Boris Johnson is set to make a decision on the haphazard HS2 project in the coming days. Whatever the outcome, it will be a win for construction bosses, who have their snouts firmly in the trough.
Johnson’s new Tory government is in a state of total disarray over what to do with the chaotic HS2 project: whether to carry on digging (themselves into a hole – excuse the pun); or scrap the undertaking – either partially or completely. Whatever the outcome, it will end up costing taxpayers billions of pounds.
Even conservative estimates now predict a total cost of over £100 billion – almost double the original projected cost. Meanwhile, severe delays have pushed back the completion date to at least 2040.
The National Audit Office (NAO) states that £7.2 billion had already been spent on HS2 up until April 2019. Some reports say that over £9 billion has been splashed on the project so far.
The former chair of the UK’s rail watchdog, Stephen Glaister, has called for a report commissioned by the PM last summer to be published. The Department of Transport’s own figures show that HS2 is receiving £200m every month. The numbers indicate that the bill for ‘staff travel’ alone was £303,000.
Boris Johnson is due to decide in the coming week whether to give the scheme the go-ahead. But even if it is delivered, HS2 risks being an extremely costly white elephant – a vanity project for the Prime Minister and his attempts to maintain votes in the North.
“What am I going to be using HS2 for?” asked David Whittle, a retired coach driver from Leigh, speaking to the Guardian. “It’s for business people. We’re packed in like sardines on the local buses and trains we take every day.”
It also seems that some construction firms have ‘earned’ about £4 million a day on HS2, even after the project was placed under review last summer.
Many of these construction companies were part of the infamous Consulting Association. The sole purpose of this nefarious organisation was to compile information to be used to blacklist construction workers – especially trade union activists.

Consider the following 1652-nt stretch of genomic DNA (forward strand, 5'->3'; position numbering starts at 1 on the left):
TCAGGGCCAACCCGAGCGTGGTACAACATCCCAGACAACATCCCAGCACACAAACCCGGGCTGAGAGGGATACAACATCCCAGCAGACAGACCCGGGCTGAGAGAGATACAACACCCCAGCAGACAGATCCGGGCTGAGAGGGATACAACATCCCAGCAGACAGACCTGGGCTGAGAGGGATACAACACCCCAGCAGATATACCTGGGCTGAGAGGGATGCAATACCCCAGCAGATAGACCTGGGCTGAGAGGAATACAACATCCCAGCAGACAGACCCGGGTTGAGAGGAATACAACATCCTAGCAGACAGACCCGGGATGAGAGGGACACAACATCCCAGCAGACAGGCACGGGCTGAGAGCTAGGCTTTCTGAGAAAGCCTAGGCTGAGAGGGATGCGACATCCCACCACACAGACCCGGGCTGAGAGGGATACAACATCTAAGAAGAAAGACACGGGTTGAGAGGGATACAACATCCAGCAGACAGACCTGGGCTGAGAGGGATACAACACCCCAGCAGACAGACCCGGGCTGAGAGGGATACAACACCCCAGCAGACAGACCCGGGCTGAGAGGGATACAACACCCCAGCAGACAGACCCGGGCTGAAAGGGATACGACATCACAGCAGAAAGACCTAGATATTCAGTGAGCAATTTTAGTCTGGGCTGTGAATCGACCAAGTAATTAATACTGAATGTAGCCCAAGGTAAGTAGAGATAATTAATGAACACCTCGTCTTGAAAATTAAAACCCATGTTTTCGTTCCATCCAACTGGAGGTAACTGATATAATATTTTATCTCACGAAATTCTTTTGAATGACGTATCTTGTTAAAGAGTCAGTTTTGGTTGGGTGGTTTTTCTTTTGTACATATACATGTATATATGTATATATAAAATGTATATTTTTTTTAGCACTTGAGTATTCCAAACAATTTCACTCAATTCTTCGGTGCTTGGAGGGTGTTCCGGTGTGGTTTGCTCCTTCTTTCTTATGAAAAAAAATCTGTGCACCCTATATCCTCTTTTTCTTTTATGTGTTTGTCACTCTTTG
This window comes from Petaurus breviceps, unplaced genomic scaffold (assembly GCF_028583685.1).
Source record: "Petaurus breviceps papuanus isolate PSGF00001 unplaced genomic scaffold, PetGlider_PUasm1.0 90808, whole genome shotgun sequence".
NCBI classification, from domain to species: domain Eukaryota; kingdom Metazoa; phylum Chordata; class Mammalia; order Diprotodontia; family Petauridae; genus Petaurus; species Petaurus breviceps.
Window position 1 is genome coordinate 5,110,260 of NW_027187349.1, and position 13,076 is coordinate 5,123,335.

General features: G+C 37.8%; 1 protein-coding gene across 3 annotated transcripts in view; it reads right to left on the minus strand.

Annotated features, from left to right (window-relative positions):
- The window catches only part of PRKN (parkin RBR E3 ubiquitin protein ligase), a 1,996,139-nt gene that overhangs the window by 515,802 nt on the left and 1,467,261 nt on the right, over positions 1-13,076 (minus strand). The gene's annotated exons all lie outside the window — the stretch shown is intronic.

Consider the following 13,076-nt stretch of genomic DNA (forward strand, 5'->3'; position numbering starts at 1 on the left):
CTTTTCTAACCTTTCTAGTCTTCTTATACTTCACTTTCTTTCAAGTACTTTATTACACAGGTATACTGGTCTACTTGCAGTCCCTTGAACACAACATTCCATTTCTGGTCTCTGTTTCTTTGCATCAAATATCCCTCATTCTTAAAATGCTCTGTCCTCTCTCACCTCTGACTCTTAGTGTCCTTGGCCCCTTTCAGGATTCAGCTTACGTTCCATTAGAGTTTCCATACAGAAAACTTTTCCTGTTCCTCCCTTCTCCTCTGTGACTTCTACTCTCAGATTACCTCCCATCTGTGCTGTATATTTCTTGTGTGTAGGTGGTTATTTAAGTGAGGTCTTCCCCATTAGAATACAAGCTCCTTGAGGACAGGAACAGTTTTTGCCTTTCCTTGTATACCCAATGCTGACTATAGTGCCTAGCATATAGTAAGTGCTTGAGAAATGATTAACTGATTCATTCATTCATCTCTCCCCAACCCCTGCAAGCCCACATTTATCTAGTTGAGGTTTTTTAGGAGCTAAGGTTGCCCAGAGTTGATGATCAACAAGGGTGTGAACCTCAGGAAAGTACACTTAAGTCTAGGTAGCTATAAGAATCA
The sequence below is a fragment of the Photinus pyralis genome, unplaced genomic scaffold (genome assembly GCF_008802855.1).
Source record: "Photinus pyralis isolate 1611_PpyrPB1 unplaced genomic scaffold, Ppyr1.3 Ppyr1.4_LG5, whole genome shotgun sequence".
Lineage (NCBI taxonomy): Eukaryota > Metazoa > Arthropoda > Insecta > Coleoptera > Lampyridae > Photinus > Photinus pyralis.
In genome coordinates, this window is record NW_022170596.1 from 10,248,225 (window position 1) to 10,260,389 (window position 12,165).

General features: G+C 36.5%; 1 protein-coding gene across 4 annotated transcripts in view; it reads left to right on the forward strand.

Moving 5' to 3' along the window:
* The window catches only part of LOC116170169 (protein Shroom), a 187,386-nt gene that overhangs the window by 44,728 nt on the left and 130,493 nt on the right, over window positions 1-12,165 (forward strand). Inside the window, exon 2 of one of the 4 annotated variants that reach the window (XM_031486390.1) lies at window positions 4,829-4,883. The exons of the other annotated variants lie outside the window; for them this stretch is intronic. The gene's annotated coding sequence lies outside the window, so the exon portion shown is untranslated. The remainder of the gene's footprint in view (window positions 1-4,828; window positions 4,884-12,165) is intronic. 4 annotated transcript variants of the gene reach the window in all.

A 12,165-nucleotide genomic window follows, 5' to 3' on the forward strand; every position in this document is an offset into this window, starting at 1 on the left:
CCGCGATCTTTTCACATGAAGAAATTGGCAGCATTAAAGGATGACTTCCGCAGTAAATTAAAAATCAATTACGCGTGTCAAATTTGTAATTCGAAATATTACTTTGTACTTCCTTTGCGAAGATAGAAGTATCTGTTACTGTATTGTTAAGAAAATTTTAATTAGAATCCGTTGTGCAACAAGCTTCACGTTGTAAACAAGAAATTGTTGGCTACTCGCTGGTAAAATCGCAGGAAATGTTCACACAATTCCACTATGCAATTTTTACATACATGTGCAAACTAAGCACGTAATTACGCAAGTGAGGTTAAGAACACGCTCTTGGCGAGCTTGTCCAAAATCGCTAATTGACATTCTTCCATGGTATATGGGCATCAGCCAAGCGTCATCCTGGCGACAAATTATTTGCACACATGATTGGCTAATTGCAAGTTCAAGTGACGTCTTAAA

My own union, Unite, is currently involved in ongoing demonstrations at the project’s main London terminal, at Euston Station. These protests are over union-busting by the Costain-Skanska joint venture.
Management are actually refusing to provide Unite the Union officials with access to the site canteen during break times, in order for them to be able speak to union members. Yet back in April 2016, HS2 Ltd even signed up to a framework agreement with the Trades Union Congress (TUC), which – amongst other things – allows site access for union officials.
Scandalously, HS2 Ltd is actually funded by a grant-in-aid from HM Government, and is an executive non-departmental public body, sponsored by the Department for Transport.
But it isn’t only the financial aspect of HS2 that is causing concerns. Worries are also growing over HS2’s impact on biodiversity. Despite project managers apparently carrying out Britain’s largest ever survey of our wildlife, the Woodland Trust has stated that 108 ancient woodlands could be at risk – 63 by direct loss.
The Woodland Trust also reports that five internationally protected wildlife sites, 33 ‘sites of special scientific interest’ (SSSIs – the gold standard of wildlife habitat), and 693 local wildlife sites covering 9,696 hectares are threatened by the construction of HS2.
HS2’s figures for directly affected sites are lower: it says that 14 SSSIs, 62 ancient woodlands, and 204 local wildlife sites will be affected. But even these estimates are alarming.
It looks like construction firms who were former members of the Consulting Association will be getting ready to demand eye-watering compensation if HS2 is scrapped. They are also ready with their sky-high invoices in hand if the project is given the go ahead.
Either way – as per usual under the profit system – it is a win-win situation for the bosses. This is why we need nationalisation of the construction industry and the banks – under workers’ control, and as part of a socialist economic plan: not just for workers and society, but also for the natural world that surrounds us.